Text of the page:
WWII fiction is my absolute favorite genre to read this time of year. Okay, okay – It’s my favorite genre to read any time of the year, but it’s even better in the chilly months of November and December. It’s so easy to get lost in blustery war-torn Germany when you can curl up by a fire. Prisoner of Night and Fog is the perfect book to read when it’s cold outside.
Anne Blankman completely transported me to 1930s Munich. The setting felt so authentic! From the very first page, Anne’s intense research really shone through. Prisoner of Night and Fog is different from other WWII fiction books I’ve read, because the main character is a close family friend of Adolf Hitler himself. 17-year-old Gretchen Muller’s father was a close comrade to “Uncle Dolf” and died protecting him in a riot Hitler led in the 1920’s. From then on out, Hitler claimed he owed a debt to Gretchen, her mother, and brother, and treated them as family.
When I saw that Elizabeth Wein (my favorite WWII writer), blurbed the book, I knew I could trust that this story would be amazing. In Elizabeth Wein’s two words, Prisoner of Night and Fog is “terrifying and incredible.” I could’t have said it better myself. I am stunned and in awe by how this story came to life. Anne Blankman truly dug deep. This book revealed terrifying truths beyond Hitler the ruthless Nazi leader and behind Hitler the person. Everything was so realistic and honest I had to put the book down at times.
Hitler wasn’t just a background political leader in this story; he was a character! It was frightening how realistic he was. You can see how much time Anne Blankman put into writing him, because at times there were quotes that Hitler had once said that made him seem likable. And at other times, she had his character say something in passing that was cold and ruthless and horrifying. Slowly, his true character and intentions were revealed in a manner of timing that was perfect for the length of the book and believable to Gretchen’s character. I was floored by how the author pulled off bringing Adolf Hitler to life.
Gretchen’s character development couldn’t have been more beautiful. Under the influence of her Nazi father and Uncle Hitler, she knows nothing other than Jews are “sub-human” and must be exterminated in order for Germany to grow stronger. As Gretchen investigates what Hitler is truly proposing, her change of heart is touching and realistic. Writing a character’s transformation from such beliefs can be no easy feat, but Anne Blankman pulled it believably well.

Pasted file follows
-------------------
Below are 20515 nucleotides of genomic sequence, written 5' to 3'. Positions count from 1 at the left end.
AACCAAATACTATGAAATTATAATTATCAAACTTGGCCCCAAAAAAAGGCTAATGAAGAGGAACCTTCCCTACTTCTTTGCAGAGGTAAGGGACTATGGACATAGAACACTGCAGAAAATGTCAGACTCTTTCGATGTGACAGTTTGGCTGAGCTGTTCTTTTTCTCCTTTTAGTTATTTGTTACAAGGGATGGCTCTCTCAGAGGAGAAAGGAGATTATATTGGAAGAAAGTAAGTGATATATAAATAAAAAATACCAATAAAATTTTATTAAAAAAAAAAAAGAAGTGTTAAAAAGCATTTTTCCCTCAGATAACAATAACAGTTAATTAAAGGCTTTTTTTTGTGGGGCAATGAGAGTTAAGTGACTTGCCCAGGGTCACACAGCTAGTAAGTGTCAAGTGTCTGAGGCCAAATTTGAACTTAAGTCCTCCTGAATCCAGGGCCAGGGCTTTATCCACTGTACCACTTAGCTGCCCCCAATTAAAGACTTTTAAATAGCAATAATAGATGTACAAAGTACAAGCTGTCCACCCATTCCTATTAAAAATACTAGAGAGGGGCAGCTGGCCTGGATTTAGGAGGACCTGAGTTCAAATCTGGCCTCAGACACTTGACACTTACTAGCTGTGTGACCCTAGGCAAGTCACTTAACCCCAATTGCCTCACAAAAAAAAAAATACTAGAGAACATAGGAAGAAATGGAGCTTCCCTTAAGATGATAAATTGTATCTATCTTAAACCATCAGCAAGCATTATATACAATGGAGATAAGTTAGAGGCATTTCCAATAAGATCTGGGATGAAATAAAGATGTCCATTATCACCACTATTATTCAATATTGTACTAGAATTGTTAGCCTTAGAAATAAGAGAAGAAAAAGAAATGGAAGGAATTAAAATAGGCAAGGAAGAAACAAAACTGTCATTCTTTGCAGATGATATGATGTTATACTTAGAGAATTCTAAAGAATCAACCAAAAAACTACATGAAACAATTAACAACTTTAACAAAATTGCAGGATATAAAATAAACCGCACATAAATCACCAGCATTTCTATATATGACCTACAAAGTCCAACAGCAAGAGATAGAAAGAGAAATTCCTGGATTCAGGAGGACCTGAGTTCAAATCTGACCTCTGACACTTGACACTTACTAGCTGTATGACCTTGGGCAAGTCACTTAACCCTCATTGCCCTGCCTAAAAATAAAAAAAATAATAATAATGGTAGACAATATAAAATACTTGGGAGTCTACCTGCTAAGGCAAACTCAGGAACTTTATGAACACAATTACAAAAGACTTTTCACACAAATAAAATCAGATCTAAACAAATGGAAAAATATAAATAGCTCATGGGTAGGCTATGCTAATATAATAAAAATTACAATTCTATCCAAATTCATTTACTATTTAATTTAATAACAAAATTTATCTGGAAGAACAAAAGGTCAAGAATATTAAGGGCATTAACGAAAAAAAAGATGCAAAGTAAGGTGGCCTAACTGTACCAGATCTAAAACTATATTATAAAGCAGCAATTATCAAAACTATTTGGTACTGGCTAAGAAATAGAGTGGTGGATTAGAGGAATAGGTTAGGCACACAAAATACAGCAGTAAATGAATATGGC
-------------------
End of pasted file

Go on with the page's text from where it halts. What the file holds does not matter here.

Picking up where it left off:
The romance was yet another thing I loved about the book. It played both a subtle and center part of the story. When Gretchen falls for a young Jewish reporter, it shakes everything she knows to be true. Yet the romance still didn’t take over the book. I appreciated that. In the young adult genres particularly, it’s easy for a romance to overshadow the main plot. In Prisoner of Night and Fog, it was well executed. The romance wasn’t meaningless; it moved the plot forward while staying in the background of the novel.
Every page of this book had me in its grip. I’m still enamored by the setting and time Anne Blankman drew me into – seemingly effortlessly. Plot twists on every page, stunning writing, and believable characters kept me reading and reading. I couldn’t put it down!
“So she sat, holding the cup of tea and listening to the talk swirl around her like a creek’s current, and she the stone breaking the water’s flow.”
“By the next morning, the attempted revolution was unraveling like a ripped tapestry.”
“Uncle Dolf had promised their enemies would vanish into the night and fog.”
I would be THROUGH THE ROOF if this book were to be turned into a movie. It’s intense and beautiful, and I can only imagine how wonderful the cast could be. (Fingers crossed. Maybe someday a movie producer will pick this up.) 😉 I can’t wait to pick up the next book – Conspiracy of Blood and Smoke – at my library tomorrow!
Note: I wouldn’t advise this book to younger readers. At times I had to set the book down due to rough content. Overall, it was clean (no sexual scenes or foul language) but in the true brutal realities of Nazi Germany, was in certain scenes violent and gut-wrenching. At the very least, if you’re sensitive to violence, don’t read Prisoner of Night and Fog late at night like I did!
five stars. ★★★★★
Have you read Prisoner of Night and Fog? Or the sequel? What were your thoughts? Does it sound like something you might read? What are your favorite WWII fiction books?
P.S. My cousin Sydney just started her own “lifestyle blog.” 🙂 It would make her day if you left her a comment. You can visit her here.